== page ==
When we walked into the historic sanctuary after walking eight blocks through downtown Chicago in a heavy, fluffy snowfall, there was no way of knowing what an incredible sense of warmth and hope we would be invited into or how deeply God would meet us through these strangers and friends in a way that was incredibly personal to the exact season of life in which we find ourselves.

The Gospel lesson for the day was from Matthew 3:1-12, read from the Common English Bible in which John the Baptist proclaims: “Change your hearts and lives! Here comes the kingdom of heaven!” Here it comes. It is both here and on its way. In the sermon, Minister for Congregational Life Nanette Smith proclaimed the Good News of a hope in Advent that is gritty and grounded. A hope that is not blind optimism or happiness, but rather that meets us exactly where we are, recognizing that the glass is both half empty and half full. A hope that is gritty in that it is real and uncomfortable and that is grounded in recognizing God’s faithfulness through every season and every circumstance. (I am waiting so impatiently for the sermon manuscript and audio to be posted on the Fourth Presbyterian website so that I can revisit those words and truths over and over and over again.)

I think a hope that is gritty and grounded is a hope that I can cling to. It is a hope that I need so desperately in this season of my life. In this Advent season. In this year that has been so incredibly difficult and full of grief. It is a hope that I have received through this friendship with SC and the whole family. It is a hope that I experienced through laughter and tears and worship and walking and waiting and driving and stillness and silence and listening and so many other things during this weekend in Chicago.

Gritty and grounded.

Gritty and grounded.

During the offering in worship on Sunday, the jazz musicians offered up this Carole King song that I had heard only once or twice in my life. But as I sat in that holy space with a very special friend of mine, I couldn’t help but be overcome by all the feels. It is a song that now holds such special meaning to me, and that I have been listening to today on repeat. And, so, today I leave you with this song and with a few snapshots from a much needed weekend getaway in Chicago.

 

When you’re down and troubled
And you need a helping hand
And nothing, nothing is going right
Close your eyes and think of me
And soon I will be there
To brighten up even your darkest night
You just call out my name
And you know wherever I am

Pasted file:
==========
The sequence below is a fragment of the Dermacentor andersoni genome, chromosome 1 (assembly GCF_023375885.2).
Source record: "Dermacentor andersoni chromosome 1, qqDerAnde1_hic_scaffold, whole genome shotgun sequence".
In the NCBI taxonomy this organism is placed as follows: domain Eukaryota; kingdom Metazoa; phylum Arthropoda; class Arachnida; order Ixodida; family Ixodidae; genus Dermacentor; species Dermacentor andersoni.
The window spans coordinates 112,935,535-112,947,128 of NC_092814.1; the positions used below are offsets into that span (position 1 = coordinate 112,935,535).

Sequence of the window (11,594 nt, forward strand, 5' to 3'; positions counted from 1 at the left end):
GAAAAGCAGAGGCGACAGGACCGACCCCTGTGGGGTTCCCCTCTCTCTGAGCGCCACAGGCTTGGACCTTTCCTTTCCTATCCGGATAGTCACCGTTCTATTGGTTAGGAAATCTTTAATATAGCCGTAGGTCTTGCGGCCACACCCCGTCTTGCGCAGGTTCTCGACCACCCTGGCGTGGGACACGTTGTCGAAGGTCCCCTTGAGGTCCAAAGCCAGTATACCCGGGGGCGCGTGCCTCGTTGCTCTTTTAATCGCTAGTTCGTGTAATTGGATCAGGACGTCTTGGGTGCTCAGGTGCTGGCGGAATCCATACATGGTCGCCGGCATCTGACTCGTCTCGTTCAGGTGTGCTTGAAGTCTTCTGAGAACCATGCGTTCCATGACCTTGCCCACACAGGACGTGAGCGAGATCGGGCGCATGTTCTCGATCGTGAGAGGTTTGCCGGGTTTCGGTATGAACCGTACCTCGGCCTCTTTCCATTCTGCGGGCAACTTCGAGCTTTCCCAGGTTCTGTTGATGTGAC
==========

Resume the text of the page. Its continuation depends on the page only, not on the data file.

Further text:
I’ll come running to see you again
Winter, spring, summer or fall
All you have to do is call
And I’ll be there
You’ve got a friend
If the sky above you
Grows dark and full of clouds
And that old north wind begins to blow
Keep you head together
And call my name out loud
Soon you’ll hear me knocking at you door
You just call out my name
And you know wherever I am
I’ll come running to see you again
Winter, spring, summer or fall
All you have to do is call
And I’ll be there
Ain’t it good to know that you’ve got a friend
When people can be so cold
They’ll hurt you, and desert you
And take your soul if you let them
You just call out my name
And you know wherever I am
I’ll come running to see you again
Winter, spring, summer or fall
All you have to do is call
And I’ll be there
You’ve got a friend
You’ve got a friend
Ain’t it good to know you’ve got a friend
Ain’t it good to know you’ve got a friend
A peaceful late evening visit to the snow covered bean in Millennium Park on Sunday evening.
A peaceful late evening visit to the snow covered bean in Millennium Park on Sunday evening.
buchannanchapel
Buchanan Chapel at Fourth Presbyterian Church, Chicago.

 

stomp
SC and I seeing Stomp at Broadway in Chicago Saturday night.

 

millenniumchristmas
Made a stop to see the Christmas tree in Millennium Park and paused to think of my boy and how much I am missing him in this season.

 

navypier
Spent some time shopping and dining at Navy Pier on Monday before heading home.

 

skyline
SC and I at my favorite Chicago skyline stop. Too bad the fog cut off the tops of all the buildings. Great company, mediocre skyline views.

 

alexanderchicago
Picked up these keychains for Scott and I while doing some last minute souvenir shopping at Navy Pier. Always thinking about my sweet boy.
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2 thoughts on “Gritty and Grounded Hope.